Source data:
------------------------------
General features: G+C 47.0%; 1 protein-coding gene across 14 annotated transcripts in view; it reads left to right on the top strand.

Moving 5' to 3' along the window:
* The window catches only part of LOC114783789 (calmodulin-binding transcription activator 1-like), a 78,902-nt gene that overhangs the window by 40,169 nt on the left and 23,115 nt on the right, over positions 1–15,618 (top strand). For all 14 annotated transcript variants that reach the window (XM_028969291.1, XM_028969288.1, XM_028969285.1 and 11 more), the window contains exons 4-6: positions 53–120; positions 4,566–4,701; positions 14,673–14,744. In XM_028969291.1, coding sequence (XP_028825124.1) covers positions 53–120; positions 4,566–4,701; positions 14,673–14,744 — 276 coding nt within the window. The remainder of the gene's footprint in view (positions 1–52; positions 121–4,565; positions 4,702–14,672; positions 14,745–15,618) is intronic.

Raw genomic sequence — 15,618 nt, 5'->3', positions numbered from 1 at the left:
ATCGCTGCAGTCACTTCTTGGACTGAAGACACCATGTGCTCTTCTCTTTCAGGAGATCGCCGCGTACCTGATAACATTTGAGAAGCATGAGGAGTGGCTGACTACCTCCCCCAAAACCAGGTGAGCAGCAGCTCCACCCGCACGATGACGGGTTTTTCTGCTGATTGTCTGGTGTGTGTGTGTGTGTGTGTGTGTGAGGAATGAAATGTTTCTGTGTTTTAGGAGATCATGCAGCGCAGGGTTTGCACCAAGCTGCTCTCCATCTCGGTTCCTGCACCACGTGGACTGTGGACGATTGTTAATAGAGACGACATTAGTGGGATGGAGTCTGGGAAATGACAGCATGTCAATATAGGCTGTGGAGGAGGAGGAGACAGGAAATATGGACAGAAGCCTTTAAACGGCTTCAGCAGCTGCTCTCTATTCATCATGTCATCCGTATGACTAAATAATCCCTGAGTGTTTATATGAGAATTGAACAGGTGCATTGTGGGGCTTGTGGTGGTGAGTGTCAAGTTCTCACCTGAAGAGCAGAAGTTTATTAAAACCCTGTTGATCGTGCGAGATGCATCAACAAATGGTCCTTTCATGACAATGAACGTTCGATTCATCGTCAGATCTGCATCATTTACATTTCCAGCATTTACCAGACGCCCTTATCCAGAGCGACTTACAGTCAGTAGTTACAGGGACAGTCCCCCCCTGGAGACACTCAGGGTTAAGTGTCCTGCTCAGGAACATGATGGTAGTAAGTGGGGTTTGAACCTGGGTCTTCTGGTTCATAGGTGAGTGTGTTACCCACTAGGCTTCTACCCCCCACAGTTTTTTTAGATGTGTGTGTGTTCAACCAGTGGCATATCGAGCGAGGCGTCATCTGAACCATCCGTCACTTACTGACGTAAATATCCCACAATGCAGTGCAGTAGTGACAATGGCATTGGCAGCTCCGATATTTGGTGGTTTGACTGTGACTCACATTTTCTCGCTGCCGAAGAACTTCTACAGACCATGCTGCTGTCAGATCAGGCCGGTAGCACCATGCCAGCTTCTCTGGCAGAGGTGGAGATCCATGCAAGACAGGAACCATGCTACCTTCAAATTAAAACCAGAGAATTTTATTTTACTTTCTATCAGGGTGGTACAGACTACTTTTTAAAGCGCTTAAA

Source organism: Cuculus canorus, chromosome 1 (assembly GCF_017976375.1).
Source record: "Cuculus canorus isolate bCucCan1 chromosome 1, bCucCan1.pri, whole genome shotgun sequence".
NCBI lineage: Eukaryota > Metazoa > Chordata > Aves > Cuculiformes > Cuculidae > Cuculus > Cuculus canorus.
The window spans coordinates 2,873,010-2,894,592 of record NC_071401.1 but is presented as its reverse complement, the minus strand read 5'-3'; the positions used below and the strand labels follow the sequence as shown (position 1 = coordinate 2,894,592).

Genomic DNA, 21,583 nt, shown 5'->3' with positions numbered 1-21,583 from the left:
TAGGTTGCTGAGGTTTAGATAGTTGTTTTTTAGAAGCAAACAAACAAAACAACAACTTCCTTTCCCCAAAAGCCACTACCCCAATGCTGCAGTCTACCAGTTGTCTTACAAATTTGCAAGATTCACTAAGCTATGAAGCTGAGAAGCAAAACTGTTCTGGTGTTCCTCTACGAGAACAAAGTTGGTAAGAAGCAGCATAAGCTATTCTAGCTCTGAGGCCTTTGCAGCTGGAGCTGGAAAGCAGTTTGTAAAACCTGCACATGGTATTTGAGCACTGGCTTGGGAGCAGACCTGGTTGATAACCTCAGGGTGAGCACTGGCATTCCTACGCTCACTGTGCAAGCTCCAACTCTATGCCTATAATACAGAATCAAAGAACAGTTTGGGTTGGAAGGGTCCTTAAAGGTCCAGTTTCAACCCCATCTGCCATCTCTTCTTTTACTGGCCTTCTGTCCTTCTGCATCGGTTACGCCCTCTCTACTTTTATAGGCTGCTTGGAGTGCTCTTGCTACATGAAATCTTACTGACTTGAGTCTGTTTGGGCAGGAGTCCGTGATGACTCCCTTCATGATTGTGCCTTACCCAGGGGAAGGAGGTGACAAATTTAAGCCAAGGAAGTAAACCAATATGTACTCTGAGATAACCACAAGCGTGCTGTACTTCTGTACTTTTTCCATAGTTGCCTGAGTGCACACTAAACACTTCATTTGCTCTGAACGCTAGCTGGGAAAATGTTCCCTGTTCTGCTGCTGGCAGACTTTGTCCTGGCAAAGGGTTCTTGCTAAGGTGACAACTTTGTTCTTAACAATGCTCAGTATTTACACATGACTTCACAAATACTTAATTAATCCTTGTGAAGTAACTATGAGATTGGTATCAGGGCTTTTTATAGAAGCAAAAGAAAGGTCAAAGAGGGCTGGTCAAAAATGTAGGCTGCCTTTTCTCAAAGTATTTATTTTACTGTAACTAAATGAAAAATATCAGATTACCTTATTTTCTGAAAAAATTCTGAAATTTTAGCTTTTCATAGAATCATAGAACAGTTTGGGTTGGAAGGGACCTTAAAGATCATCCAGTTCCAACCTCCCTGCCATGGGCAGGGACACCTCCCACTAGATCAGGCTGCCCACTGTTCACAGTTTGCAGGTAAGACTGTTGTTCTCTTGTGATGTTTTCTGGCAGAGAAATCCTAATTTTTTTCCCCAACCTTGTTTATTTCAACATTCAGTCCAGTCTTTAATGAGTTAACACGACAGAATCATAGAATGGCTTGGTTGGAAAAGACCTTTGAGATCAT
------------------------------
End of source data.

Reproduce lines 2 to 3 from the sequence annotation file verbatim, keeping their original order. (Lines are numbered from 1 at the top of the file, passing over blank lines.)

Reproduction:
Moving 5' to 3' along the window:
* The window catches only part of LOC114783789 (calmodulin-binding transcription activator 1-like), a 78,902-nt gene that overhangs the window by 40,169 nt on the left and 23,115 nt on the right, over positions 1–15,618 (top strand). For all 14 annotated transcript variants that reach the window (XM_028969291.1, XM_028969288.1, XM_028969285.1 and 11 more), the window contains exons 4-6: positions 53–120; positions 4,566–4,701; positions 14,673–14,744. In XM_028969291.1, coding sequence (XP_028825124.1) covers positions 53–120; positions 4,566–4,701; positions 14,673–14,744 — 276 coding nt within the window. The remainder of the gene's footprint in view (positions 1–52; positions 121–4,565; positions 4,702–14,672; positions 14,745–15,618) is intronic.